Video: Let’s talk about snow crabs

I have a longer post about this in the works that I might even finish, but this video is worth your time, and I’ve had a tiring day. TL:DR, media are still being criminally negligent in their reporting about climate change and its effects.


  1. Katydid says

    I was stationed in Alaska in the early 1990s. There were some great people there–very environmental, off-the-grid, live-and-let-life, mostly self-sustaining. There were the average folks going to work and getting by like many of us do everywhere. But there was a shocking amount of people who had the same mindset Sarah Palin so successfully aped: the “use it ALL UP, burn, baby, burn!”, anti-education, ain’t-never-gonna-change-my-mind mentality. A lot of it was tied up in toxic Christianity: where humans are dominant over all and free to exploit whatever they see. The “turn the heat up to 80 degrees in the house when it’s 10 degrees outside” folks, because Jesus is coming to Jerusalem to kill all the Jews and bring on the End Times. The folks who gleefully overfish (yes, I know that’s not the cause of the snowcrab collapse) because that’s what the fish are there for–human profit.

    Obviously this mentality isn’t limited solely to Alaskans.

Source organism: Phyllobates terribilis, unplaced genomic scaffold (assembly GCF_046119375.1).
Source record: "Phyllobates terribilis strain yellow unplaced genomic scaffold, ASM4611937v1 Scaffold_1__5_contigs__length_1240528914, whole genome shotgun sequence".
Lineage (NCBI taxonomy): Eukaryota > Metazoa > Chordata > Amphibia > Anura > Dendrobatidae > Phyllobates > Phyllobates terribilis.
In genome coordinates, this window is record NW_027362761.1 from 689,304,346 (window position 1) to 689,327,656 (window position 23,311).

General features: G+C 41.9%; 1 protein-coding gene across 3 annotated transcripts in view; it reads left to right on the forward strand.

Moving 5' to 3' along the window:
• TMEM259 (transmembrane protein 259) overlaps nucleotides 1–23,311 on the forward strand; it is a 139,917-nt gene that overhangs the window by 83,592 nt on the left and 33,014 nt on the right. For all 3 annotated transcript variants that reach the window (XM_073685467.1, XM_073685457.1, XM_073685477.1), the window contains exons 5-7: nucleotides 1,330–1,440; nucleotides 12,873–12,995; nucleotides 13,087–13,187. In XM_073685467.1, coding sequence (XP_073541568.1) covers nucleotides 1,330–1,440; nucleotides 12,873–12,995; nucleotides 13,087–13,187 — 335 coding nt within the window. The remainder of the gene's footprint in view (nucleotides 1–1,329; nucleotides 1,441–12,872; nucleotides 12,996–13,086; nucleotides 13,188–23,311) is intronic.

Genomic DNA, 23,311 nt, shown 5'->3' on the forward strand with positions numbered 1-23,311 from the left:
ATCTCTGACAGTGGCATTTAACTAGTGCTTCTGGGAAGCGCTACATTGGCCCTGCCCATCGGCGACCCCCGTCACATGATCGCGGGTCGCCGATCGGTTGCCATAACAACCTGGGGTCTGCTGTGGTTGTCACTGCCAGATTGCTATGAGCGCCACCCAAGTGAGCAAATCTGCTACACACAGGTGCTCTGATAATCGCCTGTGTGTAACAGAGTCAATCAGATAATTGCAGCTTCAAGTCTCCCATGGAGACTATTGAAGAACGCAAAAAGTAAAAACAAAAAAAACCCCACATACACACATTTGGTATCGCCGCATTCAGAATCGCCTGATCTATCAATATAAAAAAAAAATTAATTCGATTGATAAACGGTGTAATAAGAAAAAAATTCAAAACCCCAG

2. says

    I ran into some USian “ex-pats” in Belize a while back. They were running a sort of seaside motel thing with little cabins people could rent, and they were trying to get permission to log a section of forest because they believed that that’s what trees were for.

  3. davebot says

    The cod fisheries collapse that wrecked the economies of Newfoundland and Labrador has lasted three decades and the cod stock has still not recovered. We can’t measure these impacts in years, because it’s likely the crab population will take much longer than that to recover, if ever. But hey, the fishing folk can just take Ben Shapiro’s advice I guess, “Well if climate change kills all the crabs, it’s not a problem because people can just sell their fishing boats.” (I’m repurposing his “just sell your flooded house” big brain moment.)

  4. says

    Yeah, at this point if the projection is “a decade to population recovery”, it seems unlikely to me that recovery will happen at all, absent an end to the fishing industry. There’s too much ecological change going on for populations to also cope with the constant pressure of fishing for profit.

  5. K says

    In the late 1990s, striped bass (rockfish) were becoming scarce in Baltimore waters, so the state put a ban on fishing for them. There was so much whining and pouting and “nobody gunna tell ME what to do” from the general population, but enough people stopped fishing for that one species that it was able to bounce back.

  6. says

    @K – conservation efforts absolutely do work. The reason I’m pessimistic about this case, is that the primary cause of the population collapse doesn’t seem to be fishing, but rather climate change. Canceling the season will certainly help, but if the main cause is still there, I doubt it’ll be enough.

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